I attended one of the EQB forums last week at Normandale Community College and came away mightily impressed. Attending many similar events over the years, I expected to see a lot of familiar faces from the environmental community I know and like. But there were a sea of faces I didn’t know at all in the 500 citizens that showed up in Bloomington.
The EQB board members had to be excited, and frankly were caught off guard, at the number of citizens that did come to last week’s forums. The first one, last Tuesday at Rochester, had 200 people that came. Coupled with the Bloomington gathering, and the next one in Duluth where 300 folks turned out, the first three forums had 1,000 citizens in attendance.
One attendee said this was a good effort at participatory democracy in action. The forum organizers handed out tally clickers to folks who could then choose answers to statements on environmental issues read by John Linc Stine, Commissioner of the Pollution Control Agency. Instantaneous results were shown on screens in the meeting rooms so participants could see how their colleagues reacted.
Former state senator Ellen Anderson, now Governor Dayton’s senior adviser on energy and environment, played a big role in organizing the forums and compiling the state agency report card on issues that was done beforehand. Department of Agriculture Commissioner and current EQB Chair, Dave Frederickson, also a former state senator, helped the forum’s citizens to get engaged in small group discussions on prioritizing issues that were reported to the large group as a whole. My small group, consisting mainly of people I did not know, had a spirited discussion and many important issues were brought forth and articulated.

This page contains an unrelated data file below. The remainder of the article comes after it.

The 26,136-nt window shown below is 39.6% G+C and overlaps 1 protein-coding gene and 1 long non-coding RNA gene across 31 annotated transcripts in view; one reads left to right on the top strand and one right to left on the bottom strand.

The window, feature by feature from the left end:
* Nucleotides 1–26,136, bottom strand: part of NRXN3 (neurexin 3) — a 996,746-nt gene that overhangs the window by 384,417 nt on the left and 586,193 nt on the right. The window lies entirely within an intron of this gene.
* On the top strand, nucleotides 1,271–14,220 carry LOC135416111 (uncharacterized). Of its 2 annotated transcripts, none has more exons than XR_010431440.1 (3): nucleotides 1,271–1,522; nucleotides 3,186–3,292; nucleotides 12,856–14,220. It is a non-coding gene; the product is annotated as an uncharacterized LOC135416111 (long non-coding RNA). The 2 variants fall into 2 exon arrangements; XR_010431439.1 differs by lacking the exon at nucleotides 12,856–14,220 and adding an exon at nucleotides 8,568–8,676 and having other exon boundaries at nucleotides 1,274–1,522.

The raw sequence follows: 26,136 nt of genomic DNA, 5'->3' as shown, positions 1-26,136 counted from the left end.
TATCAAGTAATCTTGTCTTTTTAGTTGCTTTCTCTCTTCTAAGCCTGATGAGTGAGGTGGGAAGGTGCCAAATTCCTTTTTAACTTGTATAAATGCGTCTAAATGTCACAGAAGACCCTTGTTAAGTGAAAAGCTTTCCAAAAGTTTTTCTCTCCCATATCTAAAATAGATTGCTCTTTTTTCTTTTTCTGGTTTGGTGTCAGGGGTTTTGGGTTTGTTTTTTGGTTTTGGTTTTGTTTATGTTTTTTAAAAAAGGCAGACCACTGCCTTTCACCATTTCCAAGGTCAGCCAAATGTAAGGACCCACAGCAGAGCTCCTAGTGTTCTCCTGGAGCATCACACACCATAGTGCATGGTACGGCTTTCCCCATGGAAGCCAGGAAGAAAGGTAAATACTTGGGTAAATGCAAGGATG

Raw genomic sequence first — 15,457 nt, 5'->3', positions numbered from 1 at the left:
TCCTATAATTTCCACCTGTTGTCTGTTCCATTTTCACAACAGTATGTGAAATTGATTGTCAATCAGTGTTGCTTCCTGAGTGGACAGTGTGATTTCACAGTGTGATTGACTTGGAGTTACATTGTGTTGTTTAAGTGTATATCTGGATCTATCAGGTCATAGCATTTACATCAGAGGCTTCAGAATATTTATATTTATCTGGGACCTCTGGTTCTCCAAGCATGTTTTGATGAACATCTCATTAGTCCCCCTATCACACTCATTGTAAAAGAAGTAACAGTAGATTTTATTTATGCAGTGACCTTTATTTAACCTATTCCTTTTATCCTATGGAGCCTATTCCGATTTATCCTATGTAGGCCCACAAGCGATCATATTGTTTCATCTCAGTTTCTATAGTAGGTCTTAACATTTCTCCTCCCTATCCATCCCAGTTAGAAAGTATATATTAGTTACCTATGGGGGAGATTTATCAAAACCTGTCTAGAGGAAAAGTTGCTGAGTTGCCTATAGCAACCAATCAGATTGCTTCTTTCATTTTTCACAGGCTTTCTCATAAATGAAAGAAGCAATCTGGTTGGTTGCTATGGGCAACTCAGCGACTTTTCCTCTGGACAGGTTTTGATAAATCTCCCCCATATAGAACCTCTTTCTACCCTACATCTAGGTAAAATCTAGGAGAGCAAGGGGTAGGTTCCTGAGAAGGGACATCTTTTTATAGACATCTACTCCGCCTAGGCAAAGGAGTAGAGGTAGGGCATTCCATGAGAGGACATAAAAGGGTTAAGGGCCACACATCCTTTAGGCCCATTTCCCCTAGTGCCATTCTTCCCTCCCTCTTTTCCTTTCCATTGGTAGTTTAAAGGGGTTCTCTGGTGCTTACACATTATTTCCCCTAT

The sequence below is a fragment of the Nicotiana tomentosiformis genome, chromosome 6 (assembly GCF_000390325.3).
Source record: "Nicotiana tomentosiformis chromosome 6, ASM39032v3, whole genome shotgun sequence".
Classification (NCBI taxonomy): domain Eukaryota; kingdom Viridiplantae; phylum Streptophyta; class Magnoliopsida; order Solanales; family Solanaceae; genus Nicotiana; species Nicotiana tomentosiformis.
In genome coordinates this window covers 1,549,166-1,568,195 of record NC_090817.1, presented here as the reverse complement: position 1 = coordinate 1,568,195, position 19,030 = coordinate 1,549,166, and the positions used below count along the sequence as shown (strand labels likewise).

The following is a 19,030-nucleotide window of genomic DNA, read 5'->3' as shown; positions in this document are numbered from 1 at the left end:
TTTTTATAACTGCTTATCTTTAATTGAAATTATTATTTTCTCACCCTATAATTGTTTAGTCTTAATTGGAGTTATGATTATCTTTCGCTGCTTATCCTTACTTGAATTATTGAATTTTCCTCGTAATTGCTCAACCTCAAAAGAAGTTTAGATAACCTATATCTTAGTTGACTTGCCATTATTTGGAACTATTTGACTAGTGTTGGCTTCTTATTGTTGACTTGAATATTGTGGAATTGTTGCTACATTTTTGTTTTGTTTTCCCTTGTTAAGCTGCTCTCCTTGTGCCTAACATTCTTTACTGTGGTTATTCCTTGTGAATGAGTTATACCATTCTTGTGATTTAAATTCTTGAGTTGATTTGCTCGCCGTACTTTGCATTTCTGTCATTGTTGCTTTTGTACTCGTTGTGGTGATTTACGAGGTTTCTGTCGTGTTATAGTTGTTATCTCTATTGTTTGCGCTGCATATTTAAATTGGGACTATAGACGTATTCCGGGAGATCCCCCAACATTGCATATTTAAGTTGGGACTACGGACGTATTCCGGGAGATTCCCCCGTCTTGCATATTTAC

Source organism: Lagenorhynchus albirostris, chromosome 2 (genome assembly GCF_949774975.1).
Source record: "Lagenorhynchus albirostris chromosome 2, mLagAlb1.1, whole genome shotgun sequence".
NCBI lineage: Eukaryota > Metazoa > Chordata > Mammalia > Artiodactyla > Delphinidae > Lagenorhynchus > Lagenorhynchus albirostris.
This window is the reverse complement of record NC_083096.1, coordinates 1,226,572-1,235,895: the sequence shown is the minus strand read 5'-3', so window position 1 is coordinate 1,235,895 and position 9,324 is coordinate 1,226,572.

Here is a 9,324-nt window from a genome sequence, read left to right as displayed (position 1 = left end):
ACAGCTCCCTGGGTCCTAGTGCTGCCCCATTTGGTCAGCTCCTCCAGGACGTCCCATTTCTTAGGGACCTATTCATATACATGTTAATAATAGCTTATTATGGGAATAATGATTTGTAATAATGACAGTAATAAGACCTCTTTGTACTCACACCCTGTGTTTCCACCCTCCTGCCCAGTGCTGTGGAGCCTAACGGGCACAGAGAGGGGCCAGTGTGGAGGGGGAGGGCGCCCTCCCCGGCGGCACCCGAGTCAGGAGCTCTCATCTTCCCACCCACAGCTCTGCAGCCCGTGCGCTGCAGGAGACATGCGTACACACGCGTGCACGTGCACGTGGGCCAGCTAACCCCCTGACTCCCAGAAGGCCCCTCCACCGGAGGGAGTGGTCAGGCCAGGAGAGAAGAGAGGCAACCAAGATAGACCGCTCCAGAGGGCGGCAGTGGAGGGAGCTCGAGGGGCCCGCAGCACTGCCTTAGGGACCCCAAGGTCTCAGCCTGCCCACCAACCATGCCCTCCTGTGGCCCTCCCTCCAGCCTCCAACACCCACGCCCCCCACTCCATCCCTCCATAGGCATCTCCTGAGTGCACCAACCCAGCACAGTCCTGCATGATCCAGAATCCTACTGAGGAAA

Not only were the mainstream environmental issues of the day registered in the large group afterwards, but one could hear the frustrations of citizens among the aftermath of the recent election. “We need to take the money out of politics” and “the system needs serious fixing” were heard loud and clear. Several citizens commented that it was important and unusual to see so many heads of state agencies in one place (there were six, along with three EQB citizen members). Others said that the current EQB makeup, with the agency heads on environmental issues represented, could be revitalized to address big-picture issues and those that cut across state agency jurisdictions.
I came away from the Bloomington forum both heartened and encouraged. The number of people that showed up alone, sharing many important issues in a caring manner, should give Governor Dayton the motivation and courage to craft a strong environmental agenda. With the economy still struggling, and the fact that education, healthcare and other issues have risen to the top recently, it is still clear that the environment is clearly a foundational issue for Minnesotans and one that should be continually addressed by governmental leaders.